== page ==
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How Obama’s Echo Chamber Deceived the Public on Syria

By Tony Badran

As Russia unleashed hell on Aleppo last month, it made a mockery of the assertion by US Secretary of State John Kerry, that the ceasefire agreement he had announced days before with his Russian counterpart, was not dead. Nevertheless, the Obama administration continued to proclaim that there was no alternative other than to work with Moscow. This is not mere fecklessness on the part of the US administration. Rather, partnership with Russia is the outcome that president Barack Obama has sought since 2012.

“What is the alternative?” — the line now repeatedly thrown around by administration officials — is but the latest of a series of White House talking points employed over the course of the past five years. That is because America’s Syria policy has been, in fact, a strategic-communications campaign run from the White House. Just as it had created an “echo chamber” of experts, former officials and journalists in order to sell its Iran policy, the White House likewise constructed an “echo chamber” to forward its Syria policy.

It began with the start of the revolution against Assad. Obama tipped his hand immediately, as he refused to call for Assad’s departure. The White House referred to this call derisively as the “magic words.” Senior White House officials, like Steven Simon, who at the time was National Security Council director for the Middle East, shared the view that such a call by Obama would raise expectations of US action to realize it. White House surrogates, like the academic Marc Lynch, repeated this view and mocked critics of the president’s refusal to say the so-called “magic words.”

By 2012, voices grew louder calling for military support to the Syrian opposition, something to which Obama was always opposed. The administration countered with the famous mantra: there is no military solution in Syria. It put out the talking point that it did not want “further militarization” of the situation. The White House’s allies in the media and in think tanks dutifully repeated this line. Lynch and The Washington Post’s David Ignatius regurgitated the administration’s view that “shoveling weapons to this disorganized opposition now is likely only to increase civilian deaths.”

Then, to further deflect calls for intervention, Obama contended that Assad’s fall was “not a question of if, it’s when.” Hence, it wasn’t necessary to take military action against him. So, as the Wall Street Journal reported in 2013, the administration committee charged with Syria policy was asked instead to “focus mostly on post-Assad planning,” because the dictator’s fall was simply a matter of time.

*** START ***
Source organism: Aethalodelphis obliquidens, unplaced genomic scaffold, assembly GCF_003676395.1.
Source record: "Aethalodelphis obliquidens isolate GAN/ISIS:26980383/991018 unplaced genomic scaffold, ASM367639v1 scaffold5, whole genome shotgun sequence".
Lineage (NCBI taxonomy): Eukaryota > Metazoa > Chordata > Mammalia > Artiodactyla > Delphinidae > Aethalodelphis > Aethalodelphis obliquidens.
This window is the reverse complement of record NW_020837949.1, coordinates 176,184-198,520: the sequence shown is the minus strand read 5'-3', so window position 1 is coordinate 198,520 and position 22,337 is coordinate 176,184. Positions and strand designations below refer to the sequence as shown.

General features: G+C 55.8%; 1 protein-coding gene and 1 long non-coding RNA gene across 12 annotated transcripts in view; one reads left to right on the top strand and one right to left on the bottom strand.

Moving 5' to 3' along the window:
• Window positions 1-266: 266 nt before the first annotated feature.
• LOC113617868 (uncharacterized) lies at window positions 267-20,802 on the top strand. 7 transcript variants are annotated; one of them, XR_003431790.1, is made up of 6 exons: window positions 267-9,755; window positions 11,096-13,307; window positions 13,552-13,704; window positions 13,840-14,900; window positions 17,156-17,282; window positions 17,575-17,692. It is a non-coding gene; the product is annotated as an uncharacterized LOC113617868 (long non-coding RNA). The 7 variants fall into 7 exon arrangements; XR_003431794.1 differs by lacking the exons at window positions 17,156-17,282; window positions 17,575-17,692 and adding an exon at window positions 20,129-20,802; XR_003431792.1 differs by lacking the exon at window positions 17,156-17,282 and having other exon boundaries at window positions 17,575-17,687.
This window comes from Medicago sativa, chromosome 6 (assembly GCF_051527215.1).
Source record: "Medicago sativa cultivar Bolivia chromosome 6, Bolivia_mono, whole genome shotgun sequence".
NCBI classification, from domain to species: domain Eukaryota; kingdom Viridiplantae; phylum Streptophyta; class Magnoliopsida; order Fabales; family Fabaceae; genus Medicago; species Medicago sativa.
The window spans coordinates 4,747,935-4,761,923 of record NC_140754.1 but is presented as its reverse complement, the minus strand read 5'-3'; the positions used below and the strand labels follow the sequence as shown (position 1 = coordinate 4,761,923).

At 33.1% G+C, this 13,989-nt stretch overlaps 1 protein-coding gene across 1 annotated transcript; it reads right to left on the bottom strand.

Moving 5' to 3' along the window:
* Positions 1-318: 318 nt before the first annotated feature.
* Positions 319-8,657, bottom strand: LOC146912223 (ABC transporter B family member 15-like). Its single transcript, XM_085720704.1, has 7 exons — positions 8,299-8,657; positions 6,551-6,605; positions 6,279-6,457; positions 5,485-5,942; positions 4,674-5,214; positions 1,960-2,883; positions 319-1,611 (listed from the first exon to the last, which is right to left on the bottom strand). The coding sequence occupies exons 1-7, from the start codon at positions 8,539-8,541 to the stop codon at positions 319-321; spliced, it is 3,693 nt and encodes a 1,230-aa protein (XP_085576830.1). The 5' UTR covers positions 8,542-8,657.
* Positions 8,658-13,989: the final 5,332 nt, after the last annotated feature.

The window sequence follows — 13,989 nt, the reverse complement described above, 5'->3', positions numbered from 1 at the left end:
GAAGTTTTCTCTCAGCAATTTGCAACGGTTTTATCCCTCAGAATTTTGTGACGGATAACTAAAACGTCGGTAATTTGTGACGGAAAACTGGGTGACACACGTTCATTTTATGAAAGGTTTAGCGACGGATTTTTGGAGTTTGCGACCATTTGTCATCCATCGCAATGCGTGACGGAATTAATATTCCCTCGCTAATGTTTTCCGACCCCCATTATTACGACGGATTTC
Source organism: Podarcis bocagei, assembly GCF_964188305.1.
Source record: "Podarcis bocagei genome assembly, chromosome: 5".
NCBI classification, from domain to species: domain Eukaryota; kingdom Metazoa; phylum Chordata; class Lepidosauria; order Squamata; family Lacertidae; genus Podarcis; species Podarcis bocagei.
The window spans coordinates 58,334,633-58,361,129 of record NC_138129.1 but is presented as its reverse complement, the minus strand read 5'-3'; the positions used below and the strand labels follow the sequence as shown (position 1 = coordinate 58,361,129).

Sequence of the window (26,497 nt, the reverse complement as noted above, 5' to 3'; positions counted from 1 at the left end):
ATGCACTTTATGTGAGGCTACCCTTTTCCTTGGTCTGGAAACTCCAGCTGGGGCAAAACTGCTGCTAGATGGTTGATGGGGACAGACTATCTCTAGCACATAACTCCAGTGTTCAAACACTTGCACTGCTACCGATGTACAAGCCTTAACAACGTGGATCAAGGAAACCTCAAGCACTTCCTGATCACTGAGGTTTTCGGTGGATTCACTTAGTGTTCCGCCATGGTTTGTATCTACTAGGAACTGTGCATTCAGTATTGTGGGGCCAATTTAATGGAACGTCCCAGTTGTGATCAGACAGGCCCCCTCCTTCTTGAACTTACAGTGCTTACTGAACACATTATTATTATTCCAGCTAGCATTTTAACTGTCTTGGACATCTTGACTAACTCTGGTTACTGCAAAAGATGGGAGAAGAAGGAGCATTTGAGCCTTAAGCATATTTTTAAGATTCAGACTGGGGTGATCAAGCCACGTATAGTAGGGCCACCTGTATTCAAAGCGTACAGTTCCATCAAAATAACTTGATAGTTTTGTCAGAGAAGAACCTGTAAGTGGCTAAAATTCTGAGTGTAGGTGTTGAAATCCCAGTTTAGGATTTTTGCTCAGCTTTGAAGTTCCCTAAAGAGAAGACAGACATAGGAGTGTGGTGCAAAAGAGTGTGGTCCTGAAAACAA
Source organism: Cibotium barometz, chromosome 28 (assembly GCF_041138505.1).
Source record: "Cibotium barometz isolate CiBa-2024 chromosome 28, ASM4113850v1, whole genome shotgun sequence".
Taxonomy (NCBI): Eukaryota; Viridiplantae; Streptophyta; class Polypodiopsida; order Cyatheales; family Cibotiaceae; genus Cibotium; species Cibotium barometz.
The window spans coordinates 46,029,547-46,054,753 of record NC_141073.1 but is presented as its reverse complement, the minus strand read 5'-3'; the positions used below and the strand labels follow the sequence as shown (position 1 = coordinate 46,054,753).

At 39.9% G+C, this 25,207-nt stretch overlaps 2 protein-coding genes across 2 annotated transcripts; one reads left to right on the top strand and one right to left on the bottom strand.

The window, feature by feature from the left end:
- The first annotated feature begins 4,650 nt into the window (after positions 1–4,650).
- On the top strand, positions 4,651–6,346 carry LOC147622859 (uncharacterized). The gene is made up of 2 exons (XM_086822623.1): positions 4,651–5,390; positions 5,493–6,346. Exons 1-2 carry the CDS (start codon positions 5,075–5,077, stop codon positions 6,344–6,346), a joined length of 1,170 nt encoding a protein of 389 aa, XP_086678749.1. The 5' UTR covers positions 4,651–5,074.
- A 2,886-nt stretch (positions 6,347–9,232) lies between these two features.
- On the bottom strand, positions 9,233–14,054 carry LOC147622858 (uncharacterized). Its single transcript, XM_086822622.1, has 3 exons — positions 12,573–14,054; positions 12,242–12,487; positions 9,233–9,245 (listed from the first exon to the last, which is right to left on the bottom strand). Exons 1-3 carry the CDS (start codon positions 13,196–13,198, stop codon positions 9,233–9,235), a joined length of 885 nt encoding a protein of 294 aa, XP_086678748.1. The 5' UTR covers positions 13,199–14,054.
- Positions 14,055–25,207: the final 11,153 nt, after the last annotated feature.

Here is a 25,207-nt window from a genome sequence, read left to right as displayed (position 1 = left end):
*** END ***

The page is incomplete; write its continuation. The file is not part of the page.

Moreover, the White House said that working to accelerate Assad’s departure would only harm efforts to persuade Russia to stop supporting him. Instead, efforts should be focused on talking to Moscow. Administration surrogates repeated those lines practically word for word. In addition, the decision in 2012 to make Russia the principal interlocutor on Syria set the parameters of Obama’s policy still in place today.

This partnership was publicly solidified in 2013 following the chemical weapons episode. That’s when White House messaging shifted. Whereas Assad’s fall was said to be imminent a year ago, now, the White House spin masters said, he had “considerable staying power.” What’s more, other administration officials said,“the window of opportunity for strengthening the moderate opposition may have closed.” However, this didn’t matter, the White House started telling reporters, as no outside support for the rebels would have made a difference. Again, regardless of the contradictory nature of the talking points, surrogates followed suit.  

By 2014, the White House had begun publicizing its regret about calling for Assad to step aside in 2011. It then proceeded to mainstream what the focus in Syria should be: combating extremist groups and providing humanitarian aid. The Assad issue, the White Housed was messaging, should be shelved. 

These views were mainstreamed through the usual channels — Simon, Lynch and others. A paper by Lynch featured terms originating in the White House, like “de-escalation” and “protecting Iranian equities.” Then, Robert Malley, who in 2014 became senior director at the NSC, began promoting the pro-Assad policy of local cease-fires. Once more, Lynch was used to market it. 

The eruption of the ISIS crisis that same year, while embarrassing, also provided the White House with an opportunity to advance its vision of a regional realignment with Iran. White House messaging focused on the need to engage Iran in Syria. However this had to wait until the conclusion of the Iran deal in July 2015. And once the deal was signed, Russia understood that the door was open to directly intervene in Syria. 

Since the intervention made Obama look weak, the White House put out the message that the Russian intervention would end up a quagmire. Its surrogates again parroted the message. However, very quickly the White House, through its echo chamber, laid out where it wished to go: a bilateral process with the Russians. And this is precisely where it is today, and what it has been doing all year, with Malley as point man for the policy.

For the past five years, Obama has maintained an unshakable position rejecting intervention against Assad, with the objective of a US realignment in the Middle East. To obscure this objective, the White House ran a complex strategic messaging campaign aimed at deflecting domestic and allied criticism. Now Obama is looking to lock in his preferences regardless of who succeeds him in the Oval Office. 

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Tony Badran
Tony Badran is a senior research fellow at the Foundation for Defense of Democracies.

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